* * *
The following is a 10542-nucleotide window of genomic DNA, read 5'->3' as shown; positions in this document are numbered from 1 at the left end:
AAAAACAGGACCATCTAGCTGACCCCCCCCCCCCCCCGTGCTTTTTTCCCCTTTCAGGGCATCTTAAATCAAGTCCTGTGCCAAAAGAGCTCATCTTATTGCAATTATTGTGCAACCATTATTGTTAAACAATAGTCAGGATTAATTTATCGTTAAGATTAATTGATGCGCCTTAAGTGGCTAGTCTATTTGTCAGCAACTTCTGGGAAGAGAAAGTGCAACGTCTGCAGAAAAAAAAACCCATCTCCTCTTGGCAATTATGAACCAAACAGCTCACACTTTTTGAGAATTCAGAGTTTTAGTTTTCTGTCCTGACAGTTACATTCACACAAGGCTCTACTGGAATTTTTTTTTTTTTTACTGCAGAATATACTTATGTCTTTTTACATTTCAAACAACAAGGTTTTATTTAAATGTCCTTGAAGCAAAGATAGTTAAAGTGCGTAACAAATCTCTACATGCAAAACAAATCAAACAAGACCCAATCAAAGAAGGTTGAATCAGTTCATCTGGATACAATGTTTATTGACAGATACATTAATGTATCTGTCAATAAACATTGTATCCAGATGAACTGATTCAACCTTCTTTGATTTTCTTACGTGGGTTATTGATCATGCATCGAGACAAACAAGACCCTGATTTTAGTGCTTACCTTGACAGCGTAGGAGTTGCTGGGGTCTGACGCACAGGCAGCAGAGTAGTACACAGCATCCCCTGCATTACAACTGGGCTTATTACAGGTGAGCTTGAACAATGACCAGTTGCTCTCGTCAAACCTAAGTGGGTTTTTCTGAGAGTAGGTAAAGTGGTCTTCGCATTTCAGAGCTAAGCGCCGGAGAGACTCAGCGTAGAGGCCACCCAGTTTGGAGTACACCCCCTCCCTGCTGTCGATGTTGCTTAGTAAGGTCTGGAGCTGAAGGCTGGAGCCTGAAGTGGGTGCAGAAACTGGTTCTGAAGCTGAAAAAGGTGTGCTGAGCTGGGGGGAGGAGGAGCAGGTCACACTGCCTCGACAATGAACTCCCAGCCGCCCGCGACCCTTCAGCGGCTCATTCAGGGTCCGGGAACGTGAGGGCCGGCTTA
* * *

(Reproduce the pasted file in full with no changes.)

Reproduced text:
The following is a 10542-nucleotide window of genomic DNA, read 5'->3' as shown; positions in this document are numbered from 1 at the left end:
AAAAACAGGACCATCTAGCTGACCCCCCCCCCCCCCCGTGCTTTTTTCCCCTTTCAGGGCATCTTAAATCAAGTCCTGTGCCAAAAGAGCTCATCTTATTGCAATTATTGTGCAACCATTATTGTTAAACAATAGTCAGGATTAATTTATCGTTAAGATTAATTGATGCGCCTTAAGTGGCTAGTCTATTTGTCAGCAACTTCTGGGAAGAGAAAGTGCAACGTCTGCAGAAAAAAAAACCCATCTCCTCTTGGCAATTATGAACCAAACAGCTCACACTTTTTGAGAATTCAGAGTTTTAGTTTTCTGTCCTGACAGTTACATTCACACAAGGCTCTACTGGAATTTTTTTTTTTTTTACTGCAGAATATACTTATGTCTTTTTACATTTCAAACAACAAGGTTTTATTTAAATGTCCTTGAAGCAAAGATAGTTAAAGTGCGTAACAAATCTCTACATGCAAAACAAATCAAACAAGACCCAATCAAAGAAGGTTGAATCAGTTCATCTGGATACAATGTTTATTGACAGATACATTAATGTATCTGTCAATAAACATTGTATCCAGATGAACTGATTCAACCTTCTTTGATTTTCTTACGTGGGTTATTGATCATGCATCGAGACAAACAAGACCCTGATTTTAGTGCTTACCTTGACAGCGTAGGAGTTGCTGGGGTCTGACGCACAGGCAGCAGAGTAGTACACAGCATCCCCTGCATTACAACTGGGCTTATTACAGGTGAGCTTGAACAATGACCAGTTGCTCTCGTCAAACCTAAGTGGGTTTTTCTGAGAGTAGGTAAAGTGGTCTTCGCATTTCAGAGCTAAGCGCCGGAGAGACTCAGCGTAGAGGCCACCCAGTTTGGAGTACACCCCCTCCCTGCTGTCGATGTTGCTTAGTAAGGTCTGGAGCTGAAGGCTGGAGCCTGAAGTGGGTGCAGAAACTGGTTCTGAAGCTGAAAAAGGTGTGCTGAGCTGGGGGGAGGAGGAGCAGGTCACACTGCCTCGACAATGAACTCCCAGCCGCCCGCGACCCTTCAGCGGCTCATTCAGGGTCCGGGAACGTGAGGGCCGGCTTA